The SA Politics Thread

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Llessur2002
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Re: The SA Politics Thread

#1081 Post by Llessur2002 » Wed Oct 30, 2019 4:23 pm

Hopefully...
Has the result of the next South Australian election already been determined?

The re-election prospects of the first term Marshall Liberal Government have been dealt a major blow, after it was defeated on a bill in Parliament.

No, it's not contentious land tax changes, which have caused all sorts of pain for Premier Steven Marshall.

Rather, Labor and crossbenchers in the state's Upper House teamed up to defeat a change to the state's constitution, which would have reinstated a so-called "fairness clause".

South Australians are still more than two years from going to the polls to pass judgement on Mr Marshall's first term, but the field of play is already being set.

Not by voters, nor political parties, but by three people sitting around a table drawing lines on a map.

The Electoral Districts Boundaries Commission of SA is starting to examine the borders of seats in State Parliament, and if history is anything to go by, its final decision will have a major impact on who will be in the top job at the end of March 2022.

The Electoral Commissioner Mick Sherry, the Surveyor-General Michael Burdett and the Honourable Justice Trish Kelly will spend the next year coming to grips with new seat boundary rules they need to follow.

It is an independent body, following rules set by the state's politicians, who often have nakedly political motivations.

Until now, the commission has had to contend with the "fairness clause", a rule designed to ensure the party that wins the most votes goes on to win the most seats.

No other state or territory has anything like it, and previous boundaries commissions have struggled with putting its lofty goal into practice.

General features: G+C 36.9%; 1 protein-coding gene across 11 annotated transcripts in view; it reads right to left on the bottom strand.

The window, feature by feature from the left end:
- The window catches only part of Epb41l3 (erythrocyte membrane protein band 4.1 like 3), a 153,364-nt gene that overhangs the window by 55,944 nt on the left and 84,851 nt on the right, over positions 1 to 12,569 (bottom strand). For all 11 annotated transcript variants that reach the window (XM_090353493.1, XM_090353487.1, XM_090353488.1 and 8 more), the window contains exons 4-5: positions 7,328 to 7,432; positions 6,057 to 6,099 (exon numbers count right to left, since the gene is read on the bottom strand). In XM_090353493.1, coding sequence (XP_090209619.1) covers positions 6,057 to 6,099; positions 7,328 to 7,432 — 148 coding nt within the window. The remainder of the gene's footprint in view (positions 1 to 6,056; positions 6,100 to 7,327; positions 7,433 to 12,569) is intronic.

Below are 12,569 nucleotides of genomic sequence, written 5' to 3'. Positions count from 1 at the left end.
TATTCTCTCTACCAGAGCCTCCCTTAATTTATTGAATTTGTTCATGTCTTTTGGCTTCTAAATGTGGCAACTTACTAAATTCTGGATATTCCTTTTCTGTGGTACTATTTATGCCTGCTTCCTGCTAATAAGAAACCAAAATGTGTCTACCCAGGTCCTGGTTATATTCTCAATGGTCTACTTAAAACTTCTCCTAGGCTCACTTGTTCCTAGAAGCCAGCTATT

The commission radically redrew boundaries to satisfy the clause before last year's election, shunting several Labor-held seats into Liberal territory.

One third of voters found themselves in new seats, and the commission met the requirements of the fairness clause by allowing the population of some seats to vary by as much as 10 per cent from the average.

That helped Steven Marshall win the election, despite the fact that the Liberal Party actually went significantly backwards on first preference votes.

Labor was outraged at the redistribution, which meant that the vote of someone in the electorate of Flinders was worth 25 per cent more than the vote of someone in Elizabeth.

The former government scrapped the fairness clause on the last sitting day of the former parliament, and the Liberal Party has been trying to bring it back.

Following yesterday's vote, it seems the fairness clause will be consigned to the dustbin.

That means another major redraw of seat boundaries is on the cards.

Without needing to contort seats to satisfy the rules, there is less reason for the population of seats to vary as much as they currently do.

That's a point we can expect to see the ALP argue forcefully.

Labor will likely ask the commission to in effect roll back some of the changes made before the last election.

In other words, to produce an electoral map more favourable to Labor.

The party will argue the most important principle to follow is that each person's vote should have the same value.

There are other factors influencing seat borders, including that "communities of interest" are reflected in State Parliament, and that seats are of sensible shapes.

Whatever decision is made about seat boundaries, the deliberations of those three independent public servants will have a major impact on the campaign we see in 2022.
From: https://www.abc.net.au/news/2019-10-30/ ... d/11652300

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